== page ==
The Karen National Union (KNU) has said that it is no longer possible for its group to cooperate with the Peace Process Steering Team – a body of ten EAOs formed to oversee the implementation of the Nationwide Ceasefire Agreement (NCA) — due to conflicting political stances.
The KNU’s elder statesman chairman, Gen. Mutu Say Poe — who signaled his unilateral support of the NCA during a recent summit in Chiang Mai — at the same talks said that the Karen EAO had been attempting to exit the PPST since 2019.
Since then, the PPST is said to have requested the KNU remain a member, leading the EAO to send a limited number of token representatives to meetings over recent years.
The KNU’s decision is likely to be premised on a view that negotiations with the latest junta are futile, even detrimental to the struggle of Burma’s ethnic groups: an idea validated by the actions of the military over decades of failed peace talks.
Despite this, the PPST has, since the coup, appeared increasingly supportive of a return to the negotiating table, refusing to endorse Burma’s National Unity Government and Civil Disobedience Movement.
“Our main position is that we do not accept the military coup at all. There is no need for political dialogue or talks because the military council is not recognized at all. However, when participating groups are not united, the PPST status is not very relevant to us. The political situation has completely changed and our position has too. Whether we are allowed to leave or not, we are not able to be part of that community,” KNU spokesperson, Padoh Saw Taw Ni, told DVB
In Chiang Mai on April 3, representatives approved proposals for what the group termed its new “seven political objectives” — a roadmap calling for all-inclusive political dialogue” and, hence, a political solution to the current crisis. Myo Win, the vice-chair of the All-Burma Students’ Democratic Front (ABSDF), a signatory to the NCA, said that this blueprint will be submitted to all parties to the current crisis, including the NUG and SAC.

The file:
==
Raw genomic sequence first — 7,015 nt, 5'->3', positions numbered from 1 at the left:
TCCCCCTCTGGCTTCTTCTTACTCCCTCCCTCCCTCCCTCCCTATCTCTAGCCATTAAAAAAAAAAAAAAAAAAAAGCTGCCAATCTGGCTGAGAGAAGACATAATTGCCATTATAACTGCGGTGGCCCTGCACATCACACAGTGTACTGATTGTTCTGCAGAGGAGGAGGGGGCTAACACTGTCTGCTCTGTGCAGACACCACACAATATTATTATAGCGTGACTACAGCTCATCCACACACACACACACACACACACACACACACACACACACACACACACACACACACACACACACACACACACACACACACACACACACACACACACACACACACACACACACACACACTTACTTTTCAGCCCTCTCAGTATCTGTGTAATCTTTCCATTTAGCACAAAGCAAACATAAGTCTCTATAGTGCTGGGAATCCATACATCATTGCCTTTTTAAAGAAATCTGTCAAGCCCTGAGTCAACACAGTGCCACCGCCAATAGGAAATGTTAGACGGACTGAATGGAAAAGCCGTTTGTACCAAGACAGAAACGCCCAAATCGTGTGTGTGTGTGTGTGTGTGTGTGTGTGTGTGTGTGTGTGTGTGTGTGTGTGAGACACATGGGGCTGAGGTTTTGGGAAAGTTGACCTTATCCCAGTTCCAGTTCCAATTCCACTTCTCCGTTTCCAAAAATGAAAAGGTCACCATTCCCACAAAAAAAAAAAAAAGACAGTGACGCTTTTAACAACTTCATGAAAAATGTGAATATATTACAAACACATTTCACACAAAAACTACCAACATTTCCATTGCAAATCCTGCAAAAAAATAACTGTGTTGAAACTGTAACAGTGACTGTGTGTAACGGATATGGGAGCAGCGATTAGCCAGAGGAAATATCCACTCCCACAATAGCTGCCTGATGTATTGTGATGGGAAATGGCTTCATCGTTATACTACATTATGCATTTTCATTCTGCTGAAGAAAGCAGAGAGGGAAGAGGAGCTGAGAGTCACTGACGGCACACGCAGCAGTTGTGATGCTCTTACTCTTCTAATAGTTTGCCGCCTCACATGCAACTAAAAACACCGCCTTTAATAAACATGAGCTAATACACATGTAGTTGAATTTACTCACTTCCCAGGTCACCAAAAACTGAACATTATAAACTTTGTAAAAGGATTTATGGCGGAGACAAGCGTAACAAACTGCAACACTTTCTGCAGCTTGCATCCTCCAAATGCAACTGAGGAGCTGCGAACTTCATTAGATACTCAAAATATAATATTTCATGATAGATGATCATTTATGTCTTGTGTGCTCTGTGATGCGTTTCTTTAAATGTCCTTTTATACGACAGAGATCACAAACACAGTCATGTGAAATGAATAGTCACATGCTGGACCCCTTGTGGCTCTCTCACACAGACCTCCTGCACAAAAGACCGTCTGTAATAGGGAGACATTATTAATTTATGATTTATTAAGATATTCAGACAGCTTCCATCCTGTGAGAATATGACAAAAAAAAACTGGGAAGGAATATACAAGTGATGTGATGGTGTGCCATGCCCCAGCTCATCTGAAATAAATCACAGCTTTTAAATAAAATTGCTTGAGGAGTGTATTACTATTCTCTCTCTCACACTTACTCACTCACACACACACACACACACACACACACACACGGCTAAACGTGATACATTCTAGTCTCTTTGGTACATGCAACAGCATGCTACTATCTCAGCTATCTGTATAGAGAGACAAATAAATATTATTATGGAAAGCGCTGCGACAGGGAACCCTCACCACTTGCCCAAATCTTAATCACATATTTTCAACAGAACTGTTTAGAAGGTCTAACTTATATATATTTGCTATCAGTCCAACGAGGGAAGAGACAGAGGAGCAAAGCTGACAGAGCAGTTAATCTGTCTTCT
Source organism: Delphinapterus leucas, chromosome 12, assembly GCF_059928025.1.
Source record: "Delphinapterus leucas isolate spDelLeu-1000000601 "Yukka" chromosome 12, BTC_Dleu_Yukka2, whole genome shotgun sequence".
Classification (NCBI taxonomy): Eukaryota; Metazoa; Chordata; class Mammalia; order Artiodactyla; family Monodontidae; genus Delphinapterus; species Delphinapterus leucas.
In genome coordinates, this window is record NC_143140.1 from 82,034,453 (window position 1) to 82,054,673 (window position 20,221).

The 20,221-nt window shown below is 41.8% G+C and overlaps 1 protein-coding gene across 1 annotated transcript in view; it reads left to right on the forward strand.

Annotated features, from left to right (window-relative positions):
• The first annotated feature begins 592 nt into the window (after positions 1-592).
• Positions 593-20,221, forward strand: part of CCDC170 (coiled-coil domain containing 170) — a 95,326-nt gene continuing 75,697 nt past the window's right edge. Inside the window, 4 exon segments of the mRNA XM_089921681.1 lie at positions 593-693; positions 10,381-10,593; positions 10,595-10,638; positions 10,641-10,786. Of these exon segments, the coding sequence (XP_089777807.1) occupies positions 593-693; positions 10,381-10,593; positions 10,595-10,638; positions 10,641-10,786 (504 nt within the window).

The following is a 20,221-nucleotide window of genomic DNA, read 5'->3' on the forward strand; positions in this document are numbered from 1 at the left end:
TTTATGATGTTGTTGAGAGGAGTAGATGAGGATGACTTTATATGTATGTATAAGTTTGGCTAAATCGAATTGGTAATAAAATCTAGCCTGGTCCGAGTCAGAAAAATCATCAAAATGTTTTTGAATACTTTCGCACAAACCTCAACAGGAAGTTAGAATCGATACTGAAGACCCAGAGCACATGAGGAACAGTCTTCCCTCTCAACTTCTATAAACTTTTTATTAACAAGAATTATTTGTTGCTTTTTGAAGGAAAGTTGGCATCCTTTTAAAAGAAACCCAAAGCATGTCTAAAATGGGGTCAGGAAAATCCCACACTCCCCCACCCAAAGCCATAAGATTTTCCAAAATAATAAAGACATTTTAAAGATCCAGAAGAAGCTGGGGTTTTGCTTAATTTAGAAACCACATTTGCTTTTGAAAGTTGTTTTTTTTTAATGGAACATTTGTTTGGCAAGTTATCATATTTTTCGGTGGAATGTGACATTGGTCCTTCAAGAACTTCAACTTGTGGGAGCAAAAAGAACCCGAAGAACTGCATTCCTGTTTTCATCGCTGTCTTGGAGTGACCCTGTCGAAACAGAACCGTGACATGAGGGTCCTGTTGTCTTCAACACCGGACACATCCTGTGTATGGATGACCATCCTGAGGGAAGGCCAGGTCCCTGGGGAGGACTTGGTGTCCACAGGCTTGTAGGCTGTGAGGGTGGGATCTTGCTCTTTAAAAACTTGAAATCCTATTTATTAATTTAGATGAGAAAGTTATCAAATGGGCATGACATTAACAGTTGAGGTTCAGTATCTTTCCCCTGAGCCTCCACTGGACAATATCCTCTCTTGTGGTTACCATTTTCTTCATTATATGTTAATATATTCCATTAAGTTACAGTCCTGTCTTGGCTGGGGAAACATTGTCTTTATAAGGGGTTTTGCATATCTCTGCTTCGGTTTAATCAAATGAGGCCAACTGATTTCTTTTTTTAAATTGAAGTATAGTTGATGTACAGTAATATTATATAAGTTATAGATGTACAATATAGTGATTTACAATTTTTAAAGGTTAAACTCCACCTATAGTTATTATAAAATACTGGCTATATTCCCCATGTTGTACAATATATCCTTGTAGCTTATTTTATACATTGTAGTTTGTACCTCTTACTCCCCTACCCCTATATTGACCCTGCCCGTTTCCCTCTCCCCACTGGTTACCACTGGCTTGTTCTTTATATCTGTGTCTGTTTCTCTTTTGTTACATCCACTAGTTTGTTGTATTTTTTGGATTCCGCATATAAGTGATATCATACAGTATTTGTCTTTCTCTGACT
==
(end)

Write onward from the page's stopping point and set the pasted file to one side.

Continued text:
The latest PPST is backed by a dwindling number of smaller EAOs, notably the New Mon State Party, whose vice-chair Nai Aung Min was recently elected leader, the Pa-O National Liberation Organization, the ABSDF, and the Arakan Liberation Party. The Chin National Front (CNF) is party to the group, yet, due to the EAO’s explicit endorsement of the NUG’s vision of armed struggle, it remains to be seen how long the PPST can maintain its support. Like the KNU, the CNF did not send representatives to the recent talks in Chiang Mai.
In what could be another potential death-knell for the PPST, the Restoration Council of Shan State (RCSS) — a major signatory whose leader Yawd Serk was PPST chair under a year previously — on April 5 told The Irrawaddy that the group would not send a representative to sit on the group’s latest committee. Despite “upholding the principles” of the NCA, the EAO said that it was choosing to focus more resources on the political crisis in Shan State. The RCSS has recently become embroiled in renewed conflict with forces from the Shan State Progress Party and Ta’ang National Liberation Army.
“We also hold that the political crisis should be solved politically. But who do we talk to when the NCA has been proven to not work at all? The military council seized power, it is not legal. We did not have any reason to go and talk to them. At this time, we really only need to talk to a government that has gained legitimacy, that is the difference between us and them,” Padoh Saw Taw Ni said.
At present, the KNU is cooperating with the National Unity Consultative Council (NUCC) whilst supporting resistance groups across the country in operations against the military.